December and January are fantastic months for readers, in that everyone produces a “Best Books” of the year list. Several great sources separate by fiction and non, or even by audience of genre. I’ve read some of the titles on these lists (pats self on back), but more importantly, it gives me ideas on what to read next, too. Here are some of the lists available, and my thoughts on them so far.
Publisher’s Weekly is a source that has multiple lists – since I’ve mostly read literary fiction, I’ve reviewed their Fiction list. (To see other categories, just click on the tabs across the top.) Of these titles, I’ve read two. The Age of Miracles by Karen Thompson Walker is an imaginative and engaging read. In this fascinating take on the apocalypse, days are getting longer – first by seconds, then minutes, then hours – until sunrise to sunset is 50+ hours. The protagonist is an 11-year old girl, who witnesses this remarkable worldly change affect the behavior of all those around her. Another notable title, coincidentally also with an apocalyptic theme, is The Dog Stars by Peter Heller. This novel has been selected as our One Book for 2013. It features a pilot in Colorado who survives a flu epidemic that kills nearly everyone. His need to reach other people and his consistent will to survive make this “the world’s most poetic survival guide.” One other that is on my reading list? Beautiful Ruins by Jess Walter.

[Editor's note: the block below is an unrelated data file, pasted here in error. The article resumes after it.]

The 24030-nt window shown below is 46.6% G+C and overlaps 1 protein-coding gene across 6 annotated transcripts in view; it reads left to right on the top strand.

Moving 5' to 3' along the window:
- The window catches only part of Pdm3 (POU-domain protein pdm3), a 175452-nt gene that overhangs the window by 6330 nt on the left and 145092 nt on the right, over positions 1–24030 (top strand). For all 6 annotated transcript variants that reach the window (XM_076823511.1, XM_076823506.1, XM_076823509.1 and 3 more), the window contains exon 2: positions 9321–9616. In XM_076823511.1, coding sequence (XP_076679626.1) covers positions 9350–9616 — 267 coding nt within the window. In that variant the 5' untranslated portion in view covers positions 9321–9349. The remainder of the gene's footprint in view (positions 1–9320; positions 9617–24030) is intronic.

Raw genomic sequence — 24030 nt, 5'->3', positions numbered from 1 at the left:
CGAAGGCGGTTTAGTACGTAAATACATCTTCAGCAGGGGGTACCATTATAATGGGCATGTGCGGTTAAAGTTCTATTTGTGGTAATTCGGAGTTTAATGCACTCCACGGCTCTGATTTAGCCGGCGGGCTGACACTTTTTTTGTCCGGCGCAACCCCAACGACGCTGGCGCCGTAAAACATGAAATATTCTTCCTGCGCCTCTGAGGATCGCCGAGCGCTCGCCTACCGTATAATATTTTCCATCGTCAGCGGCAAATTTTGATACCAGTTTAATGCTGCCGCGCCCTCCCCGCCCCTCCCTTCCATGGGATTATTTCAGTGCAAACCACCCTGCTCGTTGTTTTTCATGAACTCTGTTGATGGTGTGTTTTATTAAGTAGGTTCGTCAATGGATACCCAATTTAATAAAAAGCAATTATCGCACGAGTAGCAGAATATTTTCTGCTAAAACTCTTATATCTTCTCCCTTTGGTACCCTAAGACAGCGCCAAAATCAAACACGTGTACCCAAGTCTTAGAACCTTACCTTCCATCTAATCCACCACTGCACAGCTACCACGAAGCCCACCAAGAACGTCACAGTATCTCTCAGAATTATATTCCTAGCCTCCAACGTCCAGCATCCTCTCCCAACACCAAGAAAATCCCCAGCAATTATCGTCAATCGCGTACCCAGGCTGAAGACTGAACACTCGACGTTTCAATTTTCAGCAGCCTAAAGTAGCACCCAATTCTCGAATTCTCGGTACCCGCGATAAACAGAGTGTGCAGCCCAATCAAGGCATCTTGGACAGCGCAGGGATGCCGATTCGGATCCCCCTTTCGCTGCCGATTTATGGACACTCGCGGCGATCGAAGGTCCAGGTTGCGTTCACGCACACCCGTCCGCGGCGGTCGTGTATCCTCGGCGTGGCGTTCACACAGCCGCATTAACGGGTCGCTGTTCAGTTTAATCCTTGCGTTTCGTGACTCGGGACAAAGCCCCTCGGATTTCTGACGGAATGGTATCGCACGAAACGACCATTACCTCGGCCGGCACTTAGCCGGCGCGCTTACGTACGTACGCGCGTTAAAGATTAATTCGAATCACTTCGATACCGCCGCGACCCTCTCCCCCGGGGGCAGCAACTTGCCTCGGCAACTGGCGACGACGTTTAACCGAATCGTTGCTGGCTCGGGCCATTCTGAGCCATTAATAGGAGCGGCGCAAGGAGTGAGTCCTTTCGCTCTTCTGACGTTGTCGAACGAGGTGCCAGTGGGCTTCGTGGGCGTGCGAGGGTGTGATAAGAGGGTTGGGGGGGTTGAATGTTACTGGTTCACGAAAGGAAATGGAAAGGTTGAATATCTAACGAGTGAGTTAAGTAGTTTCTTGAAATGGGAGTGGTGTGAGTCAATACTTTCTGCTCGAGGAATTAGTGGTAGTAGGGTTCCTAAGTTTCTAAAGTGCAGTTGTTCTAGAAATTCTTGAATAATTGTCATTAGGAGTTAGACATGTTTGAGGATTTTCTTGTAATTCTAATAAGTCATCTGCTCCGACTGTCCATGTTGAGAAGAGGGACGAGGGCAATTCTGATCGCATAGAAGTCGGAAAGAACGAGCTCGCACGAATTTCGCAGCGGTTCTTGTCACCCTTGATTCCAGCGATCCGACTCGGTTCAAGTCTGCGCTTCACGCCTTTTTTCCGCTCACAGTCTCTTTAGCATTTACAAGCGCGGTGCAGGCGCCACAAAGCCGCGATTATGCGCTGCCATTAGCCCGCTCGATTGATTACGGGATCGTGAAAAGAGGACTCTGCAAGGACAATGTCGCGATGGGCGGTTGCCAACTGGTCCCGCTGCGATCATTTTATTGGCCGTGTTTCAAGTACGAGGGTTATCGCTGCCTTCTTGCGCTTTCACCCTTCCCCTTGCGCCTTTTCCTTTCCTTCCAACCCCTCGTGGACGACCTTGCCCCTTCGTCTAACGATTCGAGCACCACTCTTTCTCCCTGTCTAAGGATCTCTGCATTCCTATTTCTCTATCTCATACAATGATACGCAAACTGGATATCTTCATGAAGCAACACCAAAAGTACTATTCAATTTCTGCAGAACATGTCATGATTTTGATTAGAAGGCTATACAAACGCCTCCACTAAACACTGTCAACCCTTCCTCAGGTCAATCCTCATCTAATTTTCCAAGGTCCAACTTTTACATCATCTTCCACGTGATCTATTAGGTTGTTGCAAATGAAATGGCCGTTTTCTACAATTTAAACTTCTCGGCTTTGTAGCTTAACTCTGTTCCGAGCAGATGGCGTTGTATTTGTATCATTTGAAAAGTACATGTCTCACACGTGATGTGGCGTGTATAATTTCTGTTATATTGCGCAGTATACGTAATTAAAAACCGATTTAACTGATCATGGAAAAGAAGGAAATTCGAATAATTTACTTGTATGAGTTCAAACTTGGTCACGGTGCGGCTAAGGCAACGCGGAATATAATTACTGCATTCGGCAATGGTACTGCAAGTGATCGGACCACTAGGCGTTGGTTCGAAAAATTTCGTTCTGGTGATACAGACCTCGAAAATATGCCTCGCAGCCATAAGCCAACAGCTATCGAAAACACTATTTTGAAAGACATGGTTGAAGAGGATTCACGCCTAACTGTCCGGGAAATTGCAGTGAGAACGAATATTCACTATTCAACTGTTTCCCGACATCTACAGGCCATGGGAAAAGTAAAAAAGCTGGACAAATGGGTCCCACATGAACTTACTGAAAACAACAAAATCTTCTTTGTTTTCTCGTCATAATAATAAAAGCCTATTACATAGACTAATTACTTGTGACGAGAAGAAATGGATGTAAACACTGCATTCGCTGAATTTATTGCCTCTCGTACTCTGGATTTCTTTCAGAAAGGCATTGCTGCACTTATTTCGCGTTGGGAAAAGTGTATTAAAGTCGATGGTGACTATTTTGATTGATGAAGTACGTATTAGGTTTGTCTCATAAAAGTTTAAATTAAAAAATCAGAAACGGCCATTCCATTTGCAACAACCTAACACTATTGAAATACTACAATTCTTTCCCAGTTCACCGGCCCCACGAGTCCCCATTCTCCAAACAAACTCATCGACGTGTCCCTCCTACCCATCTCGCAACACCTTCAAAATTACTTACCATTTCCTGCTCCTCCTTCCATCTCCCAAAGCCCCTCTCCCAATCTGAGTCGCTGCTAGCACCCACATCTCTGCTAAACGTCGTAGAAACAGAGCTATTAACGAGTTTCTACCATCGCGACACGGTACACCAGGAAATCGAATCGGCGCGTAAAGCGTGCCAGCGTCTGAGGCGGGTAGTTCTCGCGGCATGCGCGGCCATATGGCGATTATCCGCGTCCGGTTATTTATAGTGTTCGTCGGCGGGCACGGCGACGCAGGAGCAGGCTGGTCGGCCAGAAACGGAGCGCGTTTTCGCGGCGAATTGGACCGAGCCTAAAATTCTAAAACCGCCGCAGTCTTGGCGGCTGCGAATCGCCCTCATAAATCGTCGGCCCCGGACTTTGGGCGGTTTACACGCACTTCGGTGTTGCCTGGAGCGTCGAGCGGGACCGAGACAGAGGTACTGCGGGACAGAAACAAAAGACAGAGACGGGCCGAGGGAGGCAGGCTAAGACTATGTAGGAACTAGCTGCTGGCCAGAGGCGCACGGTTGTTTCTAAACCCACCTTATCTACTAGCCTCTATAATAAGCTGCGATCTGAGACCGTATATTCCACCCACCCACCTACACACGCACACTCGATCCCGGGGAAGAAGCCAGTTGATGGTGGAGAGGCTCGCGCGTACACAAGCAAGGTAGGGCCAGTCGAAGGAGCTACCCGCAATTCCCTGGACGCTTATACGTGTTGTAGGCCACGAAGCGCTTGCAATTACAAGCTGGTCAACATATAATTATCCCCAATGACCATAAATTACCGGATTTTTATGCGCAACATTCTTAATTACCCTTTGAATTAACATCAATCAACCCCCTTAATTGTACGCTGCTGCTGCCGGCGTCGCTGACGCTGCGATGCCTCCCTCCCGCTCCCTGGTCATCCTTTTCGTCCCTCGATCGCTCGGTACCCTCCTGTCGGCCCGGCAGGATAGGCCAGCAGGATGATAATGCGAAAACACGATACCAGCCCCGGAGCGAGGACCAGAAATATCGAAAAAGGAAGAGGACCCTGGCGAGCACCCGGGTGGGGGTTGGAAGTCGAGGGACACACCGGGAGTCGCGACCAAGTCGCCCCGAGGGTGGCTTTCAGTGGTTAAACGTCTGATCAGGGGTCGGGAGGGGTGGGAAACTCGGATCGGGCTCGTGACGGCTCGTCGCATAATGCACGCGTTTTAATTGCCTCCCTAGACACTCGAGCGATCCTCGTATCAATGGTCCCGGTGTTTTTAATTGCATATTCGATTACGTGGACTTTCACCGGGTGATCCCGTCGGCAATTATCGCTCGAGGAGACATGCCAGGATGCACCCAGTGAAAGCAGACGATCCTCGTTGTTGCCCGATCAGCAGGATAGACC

Amazon offers up a top 20, which is a mix of both fiction and non. On this list, I truly enjoyed Wild: From Lost to Found on the Pacific Coast Trail by Cheryl Strayed. Cheryl is a flawed protagonist, who after the loss of her mother, bouts of self-destructive behavior, and her consequential divorce, decides to tackle the Pacific Coast Trail by herself. She is hilariously ill-equipped for the journey, but her story is delightful. I am looking forward to reading Behind the Beautiful Forevers by Katherine Boo, Gone Girl by Gillian Flynn, and Billy Lynn’s Long Halftime Walk by Ben Fountain – all of which have been selected by our Kiva Book Club for 2013. Our book club meets the third Thursday of every month at the Central Library at 6:30 pm. Join us!
Some other good lists to look at? Try the New York Times Best 10. I have yet to read any! NPR also has several categories of lists. Of their “10 Best Book to help you recover from a Tense 2012″, I am very much anticipating Elsewhere: a Memoir by Richard Russo. Russo is a prolific author, and one whose titles I always enjoy. If you haven’t read him yet, pick up Empire Falls or Nobody’s Fool. You won’t regret it. In his memoir, he writes of his childhood, his transition from blue-collar kid to college professor and novelist, and especially of his mother.
Start the New Year off right by checking out these titles! Happy holidays and happy reading.